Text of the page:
Alternate efflux pump mechanism may contribute to drug resistance in extensively drug-resistant isolates of Mycobacterium tuberculosis.
Kanji, A; Hasan, R; Zaver, A; Ali, A; Imtiaz, K; Ashraf, M; Clark, TG; McNerney, R; Shafiq, S; Hasan, Z; (2016) Alternate efflux pump mechanism may contribute to drug resistance in extensively drug-resistant isolates of Mycobacterium tuberculosis. International journal of mycobacteriology, 5 Suppl 1. S97-S98. ISSN 2212-5531 DOI: 10.1016/j.ijmyco.2016.09.064
- Published Version
Download (223Kb) | Preview
Extensively drug-resistant tuberculosis (XDR-TB) has emerged as one of the biggest threats to public health and TB control programs worldwide. XDR-TB is caused by Mycobacterium tuberculosis (MTB) strains resistant to rifampin and isoniazid, as well as to a fluoroquinolone and to at least one injectable aminoglycoside. Drug resistance in MTB has primarily been associated with single nucleotide polymorphisms (SNPs) in particular genes. However, it has also been shown that efflux pumps may play a role in resistance of MTB. Upregulation of drug efflux pumps can decrease the intracellular concentration of drugs and reduce their efficacy. Whole genome sequencing was performed on 32 XDR-TB clinical isolates. Sequence data were used to investigate SNPs in efflux pump genes as compared with the H37Rv reference genome. Of the XDR MTB strains, eight (21.62%) were wild type for rpsL, rrs (500 region), and gidB genes, but had non-synonymous (ns) SNPs (aspartic acid to histidine) in the drrA efflux pump gene at position 3273138. Three of eight (37.5%) XDR MTB strains, wild type for rpsL, rrs (500 region), gidB, and gyrB genes were phenotypically streptomycin sensitive and five (62.5%) XDR MTB strains were streptomycin resistant, while all XDR MTB strains, wild type for rpsL, rrs, gidB, and gyrB genes were resistant to fluoroquinolone (ofloxacin) and ethambutol. In addition, three XDR MTB strains wild type for rpsL, rrs, gidB, and drrA genes showed nsSNPs (isoleucine to valine) in the major facilitator superfamily, Rv1634 efflux pump gene at position 1839306. Our data show an nsSNP in the drrA efflux pump gene that may result in upregulation of drug efflux mechanisms in MTB strains. It is therefore imperative to understand the mechanism of efflux and its role in drug resistance, which will enable the identification of new drug targets and development of new drug regimens to counteract the drug efflux mechanism of MTB.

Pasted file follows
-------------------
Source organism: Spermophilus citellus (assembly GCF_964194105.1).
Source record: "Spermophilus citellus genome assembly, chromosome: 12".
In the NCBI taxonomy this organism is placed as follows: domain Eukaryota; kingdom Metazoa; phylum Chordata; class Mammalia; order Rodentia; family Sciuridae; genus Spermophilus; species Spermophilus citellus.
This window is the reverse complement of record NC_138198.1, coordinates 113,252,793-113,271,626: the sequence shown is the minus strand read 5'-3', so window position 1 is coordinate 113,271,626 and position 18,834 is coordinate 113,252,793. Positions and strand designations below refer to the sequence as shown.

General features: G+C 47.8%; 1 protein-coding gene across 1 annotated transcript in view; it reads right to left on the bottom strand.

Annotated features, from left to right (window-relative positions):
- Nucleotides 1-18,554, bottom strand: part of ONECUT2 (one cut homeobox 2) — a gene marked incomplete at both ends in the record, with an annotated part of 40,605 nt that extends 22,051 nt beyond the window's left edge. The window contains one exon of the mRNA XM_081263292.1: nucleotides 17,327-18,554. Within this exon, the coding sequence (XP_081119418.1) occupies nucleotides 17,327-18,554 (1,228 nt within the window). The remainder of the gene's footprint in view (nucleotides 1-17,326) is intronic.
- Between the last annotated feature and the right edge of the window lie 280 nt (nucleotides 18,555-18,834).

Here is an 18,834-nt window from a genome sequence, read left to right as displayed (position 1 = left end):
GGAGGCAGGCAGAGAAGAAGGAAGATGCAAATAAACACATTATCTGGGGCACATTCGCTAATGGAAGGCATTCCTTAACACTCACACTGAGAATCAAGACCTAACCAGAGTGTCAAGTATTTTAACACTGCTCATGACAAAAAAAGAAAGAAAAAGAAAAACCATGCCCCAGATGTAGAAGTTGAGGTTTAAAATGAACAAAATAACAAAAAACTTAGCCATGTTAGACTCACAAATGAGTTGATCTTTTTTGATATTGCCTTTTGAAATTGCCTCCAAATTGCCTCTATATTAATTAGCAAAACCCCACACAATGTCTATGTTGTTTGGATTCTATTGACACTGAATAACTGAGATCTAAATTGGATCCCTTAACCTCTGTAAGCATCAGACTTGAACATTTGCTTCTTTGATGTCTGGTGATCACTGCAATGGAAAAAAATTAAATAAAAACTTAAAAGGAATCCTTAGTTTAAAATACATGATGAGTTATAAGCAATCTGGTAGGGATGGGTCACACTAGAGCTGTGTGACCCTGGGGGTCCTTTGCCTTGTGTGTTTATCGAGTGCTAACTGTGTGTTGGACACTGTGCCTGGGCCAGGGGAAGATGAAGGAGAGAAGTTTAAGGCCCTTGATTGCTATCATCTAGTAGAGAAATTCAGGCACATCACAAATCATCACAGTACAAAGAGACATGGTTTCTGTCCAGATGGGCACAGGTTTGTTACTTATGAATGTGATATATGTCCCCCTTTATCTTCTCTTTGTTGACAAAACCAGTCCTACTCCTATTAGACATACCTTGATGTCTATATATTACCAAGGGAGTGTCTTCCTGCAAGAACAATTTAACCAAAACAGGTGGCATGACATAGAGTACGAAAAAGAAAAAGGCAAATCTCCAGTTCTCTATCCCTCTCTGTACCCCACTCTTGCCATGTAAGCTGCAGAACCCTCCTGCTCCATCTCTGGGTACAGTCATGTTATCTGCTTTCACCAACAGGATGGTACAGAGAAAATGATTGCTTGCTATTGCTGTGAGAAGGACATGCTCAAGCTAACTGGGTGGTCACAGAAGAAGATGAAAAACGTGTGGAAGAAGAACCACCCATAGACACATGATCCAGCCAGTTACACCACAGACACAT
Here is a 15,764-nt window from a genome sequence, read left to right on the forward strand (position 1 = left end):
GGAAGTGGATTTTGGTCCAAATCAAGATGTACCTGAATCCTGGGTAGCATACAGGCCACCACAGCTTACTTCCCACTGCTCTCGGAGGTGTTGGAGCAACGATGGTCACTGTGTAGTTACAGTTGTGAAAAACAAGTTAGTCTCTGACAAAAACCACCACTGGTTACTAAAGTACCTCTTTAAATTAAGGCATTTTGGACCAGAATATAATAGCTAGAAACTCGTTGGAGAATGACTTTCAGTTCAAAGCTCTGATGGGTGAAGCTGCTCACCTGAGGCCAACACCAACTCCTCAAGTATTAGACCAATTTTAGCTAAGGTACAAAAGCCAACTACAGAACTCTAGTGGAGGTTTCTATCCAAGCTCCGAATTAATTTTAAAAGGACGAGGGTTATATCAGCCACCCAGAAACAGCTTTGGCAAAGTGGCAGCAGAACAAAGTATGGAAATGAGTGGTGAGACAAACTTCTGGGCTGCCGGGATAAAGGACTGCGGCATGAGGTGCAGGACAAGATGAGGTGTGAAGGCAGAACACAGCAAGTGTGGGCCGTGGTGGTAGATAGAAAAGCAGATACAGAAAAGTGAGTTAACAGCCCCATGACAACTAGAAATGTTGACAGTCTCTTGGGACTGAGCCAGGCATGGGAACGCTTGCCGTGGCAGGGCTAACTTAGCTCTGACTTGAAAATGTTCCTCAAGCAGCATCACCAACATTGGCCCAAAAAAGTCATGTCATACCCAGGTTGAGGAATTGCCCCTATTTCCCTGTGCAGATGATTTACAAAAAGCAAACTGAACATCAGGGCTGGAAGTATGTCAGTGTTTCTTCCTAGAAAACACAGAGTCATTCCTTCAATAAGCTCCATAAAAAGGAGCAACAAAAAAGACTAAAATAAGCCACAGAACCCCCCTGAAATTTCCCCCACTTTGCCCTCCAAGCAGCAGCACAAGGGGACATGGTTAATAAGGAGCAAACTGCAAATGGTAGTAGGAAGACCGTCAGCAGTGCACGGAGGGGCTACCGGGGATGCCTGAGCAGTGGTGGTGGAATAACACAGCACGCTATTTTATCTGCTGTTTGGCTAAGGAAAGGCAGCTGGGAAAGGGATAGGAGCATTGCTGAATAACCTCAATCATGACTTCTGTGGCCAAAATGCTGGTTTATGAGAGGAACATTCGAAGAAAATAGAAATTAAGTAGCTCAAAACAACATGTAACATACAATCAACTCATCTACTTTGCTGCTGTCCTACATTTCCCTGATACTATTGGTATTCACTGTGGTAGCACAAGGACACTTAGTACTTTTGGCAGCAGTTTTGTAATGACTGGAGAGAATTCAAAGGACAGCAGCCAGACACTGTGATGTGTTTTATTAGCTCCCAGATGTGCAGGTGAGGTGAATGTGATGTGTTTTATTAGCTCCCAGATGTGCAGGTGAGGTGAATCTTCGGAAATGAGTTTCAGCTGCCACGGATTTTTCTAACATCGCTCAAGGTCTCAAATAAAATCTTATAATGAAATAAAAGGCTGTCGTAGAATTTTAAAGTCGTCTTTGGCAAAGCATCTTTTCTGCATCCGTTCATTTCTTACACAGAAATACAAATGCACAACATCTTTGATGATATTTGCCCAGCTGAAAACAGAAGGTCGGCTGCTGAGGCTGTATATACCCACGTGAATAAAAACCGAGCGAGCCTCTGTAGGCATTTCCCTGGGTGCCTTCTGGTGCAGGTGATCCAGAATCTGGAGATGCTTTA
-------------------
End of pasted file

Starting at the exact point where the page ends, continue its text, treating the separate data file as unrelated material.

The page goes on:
|Faculty and Department:||Faculty of Epidemiology and Population Health > Dept of Infectious Disease Epidemiology
Faculty of Infectious and Tropical Diseases > Dept of Pathogen Molecular Biology
|Research Centre:||Antimicrobial Resistance Centre (AMR)
Accesses by country - last 12 months
Accesses by referrer - last 12 months
Actions (login required)